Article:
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Doctor insights on: Kidney Infaction

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Renal infarction kidney, how long is the recovery?

Renal infarction kidney, how long is the recovery?

Depends : Hard to answer because it depends on the cause, how severe, and how much kidney was affected. Infarction means tissue death, so the amount of kidney infarcted is lost. If only a small area 20% of one kidney, there is not likely to be much harm. The more kidney affected, especially is due to a systemic diseases i.e. Massive shock and low blood pressure--it may be significant. ...Read more

Kidney (Definition)

The kidneys are paired organs that lie on either side of the vertebral column. Part of their critical functions include the excretion of urine and removal of nitrogenous wastes products from the blood. They regulate acid-base, electrolyte, fluid balance and blood pressure. Through hormonal signals, the kidneys control the ...Read more


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Renal infarction with 50 % kidney infected. Always get second opinion for action plan?

Renal infarction with 50 % kidney infected. Always get second opinion for action plan?

Kidney infarct: Kidney infarction is serious - very serious. 50 % infarction is likely to disable the kidney more - over time. What caused this? Is only one kidney involved? Yes a second opinion is essential: Root cause? vascular fix needed? is BP shooting up? Best meds? Can kidney be spared? Or is removal best? Is other kidney in jeopardy? ...Read more

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What is anteroseptal infarction?

What is anteroseptal infarction?

Anteroseptal: Anteroseptal myocardial infarction is usually caused by occlusion of the left anterior descending coronary artery. This cuts off blood flow to the anteroseptal muscle and infarction(death)of that muscle. We call this an anteroseptal MI or infarction ...Read more

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What is an anteroseptal infarction?

What is an anteroseptal infarction?

Anteroseptal: Anteroseptal myocardial infarction is usually caused by occlusion of the left anterior descending coronary artery. This cuts off blood flow to the anteroseptal muscle and infarction(death)of that muscle. We call this an anteroseptal MI or infarction ...Read more

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What is an anteroseptal infarction?

What is an anteroseptal infarction?

Anteroseptal: Anteroseptal myocardial infarction is usually caused by occlusion of the left anterior descending coronary artery. This cuts off blood flow to the anteroseptal muscle and infarction(death)of that muscle. We call this an anteroseptal MI or infarction ...Read more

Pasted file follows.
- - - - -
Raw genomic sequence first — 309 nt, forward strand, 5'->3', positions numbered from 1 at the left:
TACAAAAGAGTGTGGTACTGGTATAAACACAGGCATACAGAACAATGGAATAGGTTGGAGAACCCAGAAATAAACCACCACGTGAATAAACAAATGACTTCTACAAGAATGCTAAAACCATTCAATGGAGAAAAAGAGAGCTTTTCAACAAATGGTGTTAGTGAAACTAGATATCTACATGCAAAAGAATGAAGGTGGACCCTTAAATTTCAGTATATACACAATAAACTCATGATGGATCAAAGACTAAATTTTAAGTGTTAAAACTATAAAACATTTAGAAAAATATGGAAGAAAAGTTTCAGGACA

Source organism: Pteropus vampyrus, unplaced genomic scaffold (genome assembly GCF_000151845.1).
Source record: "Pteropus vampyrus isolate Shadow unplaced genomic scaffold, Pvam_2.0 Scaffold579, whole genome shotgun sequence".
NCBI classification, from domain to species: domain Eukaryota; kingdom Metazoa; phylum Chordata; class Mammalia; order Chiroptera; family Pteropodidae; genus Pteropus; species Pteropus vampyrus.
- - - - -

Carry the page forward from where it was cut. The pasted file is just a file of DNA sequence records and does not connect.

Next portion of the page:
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What can you do about a sinuis infaction?

What can you do about a sinuis infaction?

See your doc: Strangely enough, if you keep getting sinus infections, your immunity is off and it may relate to poor diet. ...Read more

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What is a possible old inferior infarction?

What is a possible old inferior infarction?

Inferior MI: Old (ie, completed and not acute) myocardial infarctions may be detected by ecg's. Some of the ECG (ekg) leads record electrical activity in the inferior (lower) part of the heart. Characteristic electrical patterns in these leads may indicate a previous mi. The computer generated analyses of ECG tracings are subject to error and must be interprtd by your physician. Please speak to him or her. ...Read more

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What is the definition or description of: infarction?

What is the definition or description of: infarction?

Death from no blood: When the blood supply of a tissue is compromised by whatever mechanism, the tissue will stop working and if blood flow is not restored, the tissue will eventually die ("infarct", both verb and noun). The clinical picture that runs with development of an infarct ("heart attack"; "stroke") is called "infarction". ...Read more

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I have a spleenic infarction what has to be done to repair this?

I have a spleenic infarction what has to be done to repair this?

Why?: It will heal on its own but the cause should be sought and corrected. Why did you get a splenic infarction? ...Read more

Infarction (Definition)

When the blood supply of a tissue is compromised by whatever mechanism, the tissue will stop working and if blood flow is not restored, the tissue will eventually die ("infarct", both verb and noun). The clinical picture that runs with development of an infarct ("heart attack"; ...Read more